The first things Ward learned as a boy were the mathematics of combat, followed closely by the literature of engagement. The one taught him to consider things as miniscule as the length of a man's arms or the depth of his chest. The second taught him to view every little exchange as a poem, a thesis, a novel. Game theory was introduced to him at the same age most of his peasant counterparts were being stripped of their toys and given their first real chores in their mother's gardens.
When he finally switched from flimsy sticks to a bamboo training sword, every feature of his opponent was analyzed as mathematical measurements and possibilities. Every movement became a story, with logical follow-ups and illogical steps and even occasional bouts with writer's block. Game theory brought reason to it all by making him look at himself through his opponent's eyes: How will you best attack me?
"Ward?" his wife called from down the hall.
How will you best attack me? Ward often wondered, both as a child and as a man.
"Are you...oh, Ward," she sighed as she opened the door to his study. "You're still thinking about going through with it, aren't you?"
How will you best attack me? Ward occasionally wondered, not as a sword noble but as a husband. It had taken him a year to do it, but he had learned most of his wife's opening strategies by now. He knew better than to walk into her traps, but there was no avoiding this one. "I'm not thinking about going through with it at all," he said. "I'm thinking about what I'll do when I get there."
Lyza sighed again. She sounded so much older than her twenty-six years when she did that. More maternal. Ward had long guessed that it was some attempt to exert authority, but there was nothing she could do in this situation – not that she wouldn't try, and not that he wouldn't love her for it. Theirs had been an arranged marriage, but Lyza's determination and conviction had done a lot to make it a real one. "Can't you back out?" she asked. "Just once? Your brother is of age now. He needs to be blooded, doesn't he? Let Van do it."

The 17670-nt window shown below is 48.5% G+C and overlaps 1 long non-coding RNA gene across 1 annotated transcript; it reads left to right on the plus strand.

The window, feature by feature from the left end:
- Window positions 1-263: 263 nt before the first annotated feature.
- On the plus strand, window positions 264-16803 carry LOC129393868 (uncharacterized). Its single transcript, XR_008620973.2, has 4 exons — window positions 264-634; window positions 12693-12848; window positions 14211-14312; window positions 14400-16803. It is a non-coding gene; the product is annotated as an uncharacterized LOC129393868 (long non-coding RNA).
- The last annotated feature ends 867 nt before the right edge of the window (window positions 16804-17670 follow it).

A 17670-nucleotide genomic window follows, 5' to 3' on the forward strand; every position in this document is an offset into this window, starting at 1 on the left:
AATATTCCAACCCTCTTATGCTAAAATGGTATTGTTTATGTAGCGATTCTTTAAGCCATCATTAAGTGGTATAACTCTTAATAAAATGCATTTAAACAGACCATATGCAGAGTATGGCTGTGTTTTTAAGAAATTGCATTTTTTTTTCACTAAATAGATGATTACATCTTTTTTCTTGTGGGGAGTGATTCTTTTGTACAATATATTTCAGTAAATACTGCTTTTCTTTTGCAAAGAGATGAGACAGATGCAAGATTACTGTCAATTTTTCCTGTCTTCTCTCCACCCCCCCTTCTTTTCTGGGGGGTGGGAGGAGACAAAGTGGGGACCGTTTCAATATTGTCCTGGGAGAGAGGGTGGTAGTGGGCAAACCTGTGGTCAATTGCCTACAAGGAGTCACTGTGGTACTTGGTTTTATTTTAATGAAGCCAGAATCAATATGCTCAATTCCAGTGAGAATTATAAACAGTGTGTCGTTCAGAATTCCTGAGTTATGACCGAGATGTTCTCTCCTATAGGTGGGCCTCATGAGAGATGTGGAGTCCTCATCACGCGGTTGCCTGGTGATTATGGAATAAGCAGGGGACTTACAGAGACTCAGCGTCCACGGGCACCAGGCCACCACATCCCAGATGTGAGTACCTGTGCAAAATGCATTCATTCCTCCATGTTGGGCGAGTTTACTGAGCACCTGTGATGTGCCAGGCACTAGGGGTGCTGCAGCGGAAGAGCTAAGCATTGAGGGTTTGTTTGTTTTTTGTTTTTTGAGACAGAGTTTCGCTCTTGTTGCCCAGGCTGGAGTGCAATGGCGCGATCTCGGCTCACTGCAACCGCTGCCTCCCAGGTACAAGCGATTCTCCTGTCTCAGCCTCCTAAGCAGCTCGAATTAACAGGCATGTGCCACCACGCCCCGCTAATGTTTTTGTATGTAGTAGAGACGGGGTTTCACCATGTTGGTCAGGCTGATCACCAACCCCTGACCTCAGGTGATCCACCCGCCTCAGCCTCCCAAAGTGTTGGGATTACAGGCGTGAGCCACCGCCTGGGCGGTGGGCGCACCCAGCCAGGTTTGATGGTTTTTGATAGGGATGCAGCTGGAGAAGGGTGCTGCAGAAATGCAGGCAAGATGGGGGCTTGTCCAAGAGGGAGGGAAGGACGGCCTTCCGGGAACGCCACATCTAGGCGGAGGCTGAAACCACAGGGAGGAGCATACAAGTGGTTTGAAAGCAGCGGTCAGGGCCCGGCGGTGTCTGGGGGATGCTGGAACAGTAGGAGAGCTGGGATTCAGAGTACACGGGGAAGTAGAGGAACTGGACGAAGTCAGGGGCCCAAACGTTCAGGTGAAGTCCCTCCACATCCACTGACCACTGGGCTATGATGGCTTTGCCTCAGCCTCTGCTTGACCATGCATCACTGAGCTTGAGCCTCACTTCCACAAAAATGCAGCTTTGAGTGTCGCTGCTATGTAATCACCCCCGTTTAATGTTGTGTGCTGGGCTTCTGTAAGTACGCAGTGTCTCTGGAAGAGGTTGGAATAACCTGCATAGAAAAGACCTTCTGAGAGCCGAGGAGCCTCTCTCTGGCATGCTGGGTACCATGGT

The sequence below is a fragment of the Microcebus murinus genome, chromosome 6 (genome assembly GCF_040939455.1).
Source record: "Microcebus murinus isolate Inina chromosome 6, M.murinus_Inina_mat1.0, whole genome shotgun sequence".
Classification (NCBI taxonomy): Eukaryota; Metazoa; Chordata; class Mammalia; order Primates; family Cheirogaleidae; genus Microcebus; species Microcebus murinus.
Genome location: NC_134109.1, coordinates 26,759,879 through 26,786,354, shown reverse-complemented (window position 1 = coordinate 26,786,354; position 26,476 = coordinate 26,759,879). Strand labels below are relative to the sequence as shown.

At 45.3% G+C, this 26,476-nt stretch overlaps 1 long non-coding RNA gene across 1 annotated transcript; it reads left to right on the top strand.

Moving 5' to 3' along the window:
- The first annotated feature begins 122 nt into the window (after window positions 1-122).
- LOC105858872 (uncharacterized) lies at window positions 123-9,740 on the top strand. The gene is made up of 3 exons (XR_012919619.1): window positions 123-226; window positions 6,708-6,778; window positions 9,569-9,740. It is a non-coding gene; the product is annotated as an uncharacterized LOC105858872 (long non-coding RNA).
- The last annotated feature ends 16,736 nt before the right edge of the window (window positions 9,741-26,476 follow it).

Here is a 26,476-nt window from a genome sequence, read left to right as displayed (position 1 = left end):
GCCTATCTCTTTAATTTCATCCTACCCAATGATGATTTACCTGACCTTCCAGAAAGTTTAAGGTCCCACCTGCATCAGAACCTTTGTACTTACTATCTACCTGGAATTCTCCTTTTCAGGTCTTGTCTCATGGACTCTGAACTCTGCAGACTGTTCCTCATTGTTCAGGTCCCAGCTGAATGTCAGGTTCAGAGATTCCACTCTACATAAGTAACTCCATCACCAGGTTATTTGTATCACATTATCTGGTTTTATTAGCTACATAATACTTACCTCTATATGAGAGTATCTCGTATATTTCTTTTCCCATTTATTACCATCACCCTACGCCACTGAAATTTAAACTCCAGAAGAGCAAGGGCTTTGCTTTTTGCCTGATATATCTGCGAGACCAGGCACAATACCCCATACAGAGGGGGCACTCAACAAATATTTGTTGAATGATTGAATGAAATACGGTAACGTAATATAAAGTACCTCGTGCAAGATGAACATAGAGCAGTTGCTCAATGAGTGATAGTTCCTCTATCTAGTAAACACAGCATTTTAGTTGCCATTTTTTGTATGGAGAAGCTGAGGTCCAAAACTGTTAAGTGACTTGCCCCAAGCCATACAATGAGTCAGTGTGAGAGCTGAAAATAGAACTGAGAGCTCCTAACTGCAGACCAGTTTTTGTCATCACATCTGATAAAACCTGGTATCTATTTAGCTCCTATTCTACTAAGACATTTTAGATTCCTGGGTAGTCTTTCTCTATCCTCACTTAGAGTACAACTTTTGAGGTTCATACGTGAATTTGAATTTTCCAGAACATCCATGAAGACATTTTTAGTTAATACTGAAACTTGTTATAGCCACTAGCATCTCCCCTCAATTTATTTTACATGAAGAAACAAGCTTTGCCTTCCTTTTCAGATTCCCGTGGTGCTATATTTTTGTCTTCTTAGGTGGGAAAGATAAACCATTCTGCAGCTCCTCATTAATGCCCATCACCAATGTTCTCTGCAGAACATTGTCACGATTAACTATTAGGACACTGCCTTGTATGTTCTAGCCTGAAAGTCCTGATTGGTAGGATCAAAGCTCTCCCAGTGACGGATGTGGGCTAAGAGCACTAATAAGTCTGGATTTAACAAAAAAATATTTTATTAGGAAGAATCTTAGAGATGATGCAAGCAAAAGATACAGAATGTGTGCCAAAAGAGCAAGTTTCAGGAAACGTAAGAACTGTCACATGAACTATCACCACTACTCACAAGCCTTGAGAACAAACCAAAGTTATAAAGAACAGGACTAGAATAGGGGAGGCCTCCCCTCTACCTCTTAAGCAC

That was new. But Ward was still ready for it: "Van is inexperienced. Borun Tyr has fought seventy-three duels, and has yet to suffer a scar from any of them. I don't want my brother to die."
"So you'll die instead?" Lyza asked, and finally crashed into his back the way she always did when she was trying to make a point. He felt for her. She was the daughter of a godman and a minor noble family under the banner of Ward's masters, the Early Suns. Lyza confided to him, once, that she had wanted to be a priestess when she was a little girl. She still wore all 111 prayer beads around her wrist, and sported a tattoo on her cheek that she had gotten against his wishes: a small black Ohm and some scripture. "Answer me, Ward. Do you intend to die in his place?"
He opened his eyes, ending all pretense of meditation as he did it. Ward's study had very few actual books. It did have a rack spanning one wall, and a high ceiling, and a bare wood floor that creaked and chimed. The wall in front of him was completely taken up by a mirror, very neatly polished and fixed securely in place. That was how he studied. Ward tried to see himself through his enemy's eyes.
Objectively, he was a tall man with long arms and strong hands. He didn't think himself intimidating but many of his enemies had, and a few still did. Maybe it was the bags under his eyes, or the dull emotionless look he tried to maintain. He had a wiry build, more like an Esansi freerunner than a member of the sword nobility. He wore a lot of colors that Lyza charitably described as earthy; browns, greens, a little black. He was unconventional among his class and banner for favoring plainer styles, closer to the fashions of Siñess wushu-ya rather than the overly extravagant wares his contemporaries had. He was unique among the entire sword nobility for keeping his hair cut very short and his beard completely shaved.
"Ward?" his wife asked, squeezing him tight around the shoulders. One good inhale almost forced her hands apart, but Lyza was stubborn. "Answer me. Please," she said, voice trembling.
"I pray to your gods nightly that I never have to actually fight you," Ward replied. "You do know that, right?"
"You're dodging the question," she accused. He could feel her smiling as she buried her face into his back, trying to avoid the mirror.
"Just like I'm going to dodge Borun's sword," Ward told her. "I'm not going to die, Lyza. I've fought plenty of duels. This won't be any different. Calm down already."
"It's not fair. Lohen has other swords he could use for this-"